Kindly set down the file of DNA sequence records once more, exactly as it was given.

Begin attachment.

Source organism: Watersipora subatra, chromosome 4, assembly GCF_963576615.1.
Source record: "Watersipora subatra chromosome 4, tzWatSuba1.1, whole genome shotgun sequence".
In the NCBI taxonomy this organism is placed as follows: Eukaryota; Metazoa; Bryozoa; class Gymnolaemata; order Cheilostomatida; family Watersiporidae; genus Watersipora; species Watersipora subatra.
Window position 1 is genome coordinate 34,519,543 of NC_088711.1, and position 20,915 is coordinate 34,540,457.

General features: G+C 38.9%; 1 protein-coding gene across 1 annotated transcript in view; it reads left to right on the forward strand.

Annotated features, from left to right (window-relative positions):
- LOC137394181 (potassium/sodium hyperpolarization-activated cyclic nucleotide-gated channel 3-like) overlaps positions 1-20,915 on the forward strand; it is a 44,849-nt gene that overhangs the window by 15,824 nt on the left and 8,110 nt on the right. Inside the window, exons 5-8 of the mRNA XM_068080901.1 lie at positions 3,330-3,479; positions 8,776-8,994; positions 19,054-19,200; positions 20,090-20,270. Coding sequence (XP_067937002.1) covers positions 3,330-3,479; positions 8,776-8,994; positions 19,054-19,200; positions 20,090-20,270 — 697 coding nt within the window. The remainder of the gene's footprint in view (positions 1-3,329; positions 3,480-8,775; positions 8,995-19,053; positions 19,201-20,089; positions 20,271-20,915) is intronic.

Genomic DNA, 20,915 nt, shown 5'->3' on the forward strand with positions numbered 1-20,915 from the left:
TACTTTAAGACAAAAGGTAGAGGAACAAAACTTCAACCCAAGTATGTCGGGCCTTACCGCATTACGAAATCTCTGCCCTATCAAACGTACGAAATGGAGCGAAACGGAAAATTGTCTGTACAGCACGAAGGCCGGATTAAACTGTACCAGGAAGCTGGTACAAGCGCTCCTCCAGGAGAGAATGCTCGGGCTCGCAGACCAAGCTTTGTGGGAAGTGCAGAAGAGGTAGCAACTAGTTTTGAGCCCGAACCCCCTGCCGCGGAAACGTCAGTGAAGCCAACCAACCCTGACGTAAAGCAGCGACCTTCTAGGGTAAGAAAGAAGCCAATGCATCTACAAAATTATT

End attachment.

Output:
Source organism: Watersipora subatra, chromosome 4, assembly GCF_963576615.1.
Source record: "Watersipora subatra chromosome 4, tzWatSuba1.1, whole genome shotgun sequence".
In the NCBI taxonomy this organism is placed as follows: Eukaryota; Metazoa; Bryozoa; class Gymnolaemata; order Cheilostomatida; family Watersiporidae; genus Watersipora; species Watersipora subatra.
Window position 1 is genome coordinate 34,519,543 of NC_088711.1, and position 20,915 is coordinate 34,540,457.

General features: G+C 38.9%; 1 protein-coding gene across 1 annotated transcript in view; it reads left to right on the forward strand.

Annotated features, from left to right (window-relative positions):
- LOC137394181 (potassium/sodium hyperpolarization-activated cyclic nucleotide-gated channel 3-like) overlaps positions 1-20,915 on the forward strand; it is a 44,849-nt gene that overhangs the window by 15,824 nt on the left and 8,110 nt on the right. Inside the window, exons 5-8 of the mRNA XM_068080901.1 lie at positions 3,330-3,479; positions 8,776-8,994; positions 19,054-19,200; positions 20,090-20,270. Coding sequence (XP_067937002.1) covers positions 3,330-3,479; positions 8,776-8,994; positions 19,054-19,200; positions 20,090-20,270 — 697 coding nt within the window. The remainder of the gene's footprint in view (positions 1-3,329; positions 3,480-8,775; positions 8,995-19,053; positions 19,201-20,089; positions 20,271-20,915) is intronic.

Genomic DNA, 20,915 nt, shown 5'->3' on the forward strand with positions numbered 1-20,915 from the left:
TACTTTAAGACAAAAGGTAGAGGAACAAAACTTCAACCCAAGTATGTCGGGCCTTACCGCATTACGAAATCTCTGCCCTATCAAACGTACGAAATGGAGCGAAACGGAAAATTGTCTGTACAGCACGAAGGCCGGATTAAACTGTACCAGGAAGCTGGTACAAGCGCTCCTCCAGGAGAGAATGCTCGGGCTCGCAGACCAAGCTTTGTGGGAAGTGCAGAAGAGGTAGCAACTAGTTTTGAGCCCGAACCCCCTGCCGCGGAAACGTCAGTGAAGCCAACCAACCCTGACGTAAAGCAGCGACCTTCTAGGGTAAGAAAGAAGCCAATGCATCTACAAAATTATT